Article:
Academic journal article Texas Law Review

What Should We Do with the Fire Defense, Late in the Evening?*

Academic journal article Texas Law Review

What Should We Do with the Fire Defense, Late in the Evening?*

Article excerpt

In 1851, Congress passed a law, which is still in force . . . .1

-Oliver Wendell Holmes, The Common Law

I. Introduction

The 1851 law to which Justice Holmes referred-the Limitation of Shipowners' Liability Act2-is now over 150 years old and it "is still in force." You may ask yourself, "Why?"3 Did the 31st Congress diligently craft a legislative masterpiece that would withstand the test of time by wisely anticipating future technological and economic developments? No. This 1851 law, rushed through with little debate at the end of the session,4 is an example of legislative largesse and favoritism that, while it may have been appropriate in 1851, may not be necessary or appropriate in 2005.

The Limitation of Shipowners' Liability Act contains a provision known as the Fire Statute5 that represents a significant departure from the almost-strict liability imposed by the common law on a shipowner operating as a common carrier. The Fire Statute provides a special exception from liability-the fire defense-which allows the shipowner to avoid all liability for cargo damage caused by a fire on board, unless the shipowner was personally at fault. Justice Holmes noted that it is "[a] very common phenomenon" that "[t]he customs, beliefs, or needs of a primitive time establish a rule or a formula. In the course of centuries the custom, belief, or necessity disappears, but the rule remains."6 The Fire Statute is a fine example of this phenomenon. Some such rules "adapt[] ... to ... new reasons which have been found for [them]. . . , and enter[] on a new career";7 however, there appear to be no currently legitimate reasons for the Fire Statute, and it simply persists in the U.S. Code as an outdated concession to a special interest group. When The Common Law was published in 1881, it was still "early in the morning" for this 1851 law; now that it is late in the evening, what should we do with the fire defense?8 This Note proposes answers to that question for Congress, the United Nations, and the Supreme Court.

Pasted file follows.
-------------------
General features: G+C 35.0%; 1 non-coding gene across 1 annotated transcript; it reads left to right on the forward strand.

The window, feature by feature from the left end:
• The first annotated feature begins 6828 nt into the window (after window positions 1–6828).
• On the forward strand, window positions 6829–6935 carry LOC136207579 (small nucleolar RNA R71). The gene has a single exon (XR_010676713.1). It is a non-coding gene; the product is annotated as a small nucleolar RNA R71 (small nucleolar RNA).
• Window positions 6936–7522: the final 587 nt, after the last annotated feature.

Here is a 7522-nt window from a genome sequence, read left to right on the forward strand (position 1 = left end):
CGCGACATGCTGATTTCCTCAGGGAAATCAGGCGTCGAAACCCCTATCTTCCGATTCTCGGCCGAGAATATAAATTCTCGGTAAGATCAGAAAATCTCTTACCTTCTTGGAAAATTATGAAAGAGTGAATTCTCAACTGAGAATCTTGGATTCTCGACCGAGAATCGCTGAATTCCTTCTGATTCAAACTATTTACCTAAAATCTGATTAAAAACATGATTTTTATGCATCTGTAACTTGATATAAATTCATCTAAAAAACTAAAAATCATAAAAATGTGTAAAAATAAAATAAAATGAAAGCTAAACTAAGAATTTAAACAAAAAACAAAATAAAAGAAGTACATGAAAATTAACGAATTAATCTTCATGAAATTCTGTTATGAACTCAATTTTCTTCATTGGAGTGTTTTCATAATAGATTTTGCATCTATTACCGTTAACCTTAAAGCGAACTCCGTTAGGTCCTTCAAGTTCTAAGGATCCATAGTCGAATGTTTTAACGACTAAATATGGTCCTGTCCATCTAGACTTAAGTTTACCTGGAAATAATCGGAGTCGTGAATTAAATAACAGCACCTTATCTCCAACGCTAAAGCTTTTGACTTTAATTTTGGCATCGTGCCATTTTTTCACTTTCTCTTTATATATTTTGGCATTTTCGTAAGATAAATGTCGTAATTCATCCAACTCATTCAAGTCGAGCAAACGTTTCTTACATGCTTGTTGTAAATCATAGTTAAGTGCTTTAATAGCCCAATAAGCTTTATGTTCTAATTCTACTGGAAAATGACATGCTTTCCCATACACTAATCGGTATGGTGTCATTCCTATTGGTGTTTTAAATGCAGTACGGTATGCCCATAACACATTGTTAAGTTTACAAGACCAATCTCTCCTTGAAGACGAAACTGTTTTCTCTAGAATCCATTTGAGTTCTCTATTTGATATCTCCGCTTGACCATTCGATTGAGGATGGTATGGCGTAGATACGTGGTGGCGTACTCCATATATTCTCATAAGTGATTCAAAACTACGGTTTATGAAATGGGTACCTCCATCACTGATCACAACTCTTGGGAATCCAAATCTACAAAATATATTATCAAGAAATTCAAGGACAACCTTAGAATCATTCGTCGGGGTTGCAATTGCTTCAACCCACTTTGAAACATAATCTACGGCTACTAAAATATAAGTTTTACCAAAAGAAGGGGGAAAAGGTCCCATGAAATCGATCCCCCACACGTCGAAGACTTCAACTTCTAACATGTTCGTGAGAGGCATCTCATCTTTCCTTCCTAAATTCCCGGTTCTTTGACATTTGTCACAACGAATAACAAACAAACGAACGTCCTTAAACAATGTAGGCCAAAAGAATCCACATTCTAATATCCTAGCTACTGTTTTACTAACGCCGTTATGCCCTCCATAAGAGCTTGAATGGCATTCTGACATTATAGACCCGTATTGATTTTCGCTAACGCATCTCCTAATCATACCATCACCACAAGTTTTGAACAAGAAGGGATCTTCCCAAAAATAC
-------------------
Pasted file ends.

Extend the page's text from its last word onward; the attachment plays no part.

In the 1920s, much of the international community adopted an essentially identical fire defense for shipowners by signing the Hague Rules,9 the predominant international convention on rules governing maritime bills of lading. In 2002, however, the United Nations Commission on International Trade Law (UNCITRAL) began working on a new Transport Law Project, which the United Nations hopes will replace the Hague Rules and bring uniformity to international trade law.10 Unsurprisingly, not all of the parties are satisfied with the existing preferential liability treatment of maritime common carriers, and one of the issues that UNCITRAL has yet to resolve is the allocation of risk between the cargo owner and the carrier in the event that cargo is damaged as a result of fire." The developing nations, as well as other nations responsive to cargo interests, seek a more balanced allocation of risk, but carrier interests, of course, do not want to give up the favorable liability scheme created by the fire defense. This Note focuses on the risk allocation choices available, ranging from strict liability for the carrier to no liability for the carrier. After considering the choices and the various schemes associated with each choice, I recommend that UNCITRAL abandon the fire defense and treat cargo loss caused by fire under a simple fault-liability scheme that makes the carrier liable unless it proves that it was not at fault.

In addition to the fire defense's role in the ongoing UNCITRAL Transport Law Project, there is currently a split of opinion between the U.S. circuit courts of appeals related to the application of the fire defense in light of the overlapping provisions of the Fire Statute and the Carriage of Goods by Sea Act (COGSA), which is the U.S. enactment of the Hague Rules.12 I argue in this Note that the U.S. Supreme Court, although unable to actually abandon the fire defense as long as the Fire Statute and COGSA are still in force, should not adopt either of the circuit's opinions, but should instead construe these statutes more favorably to cargo interests by assigning the burden of proof to the carrier to show that it was not personally at fault in the event of fire. …

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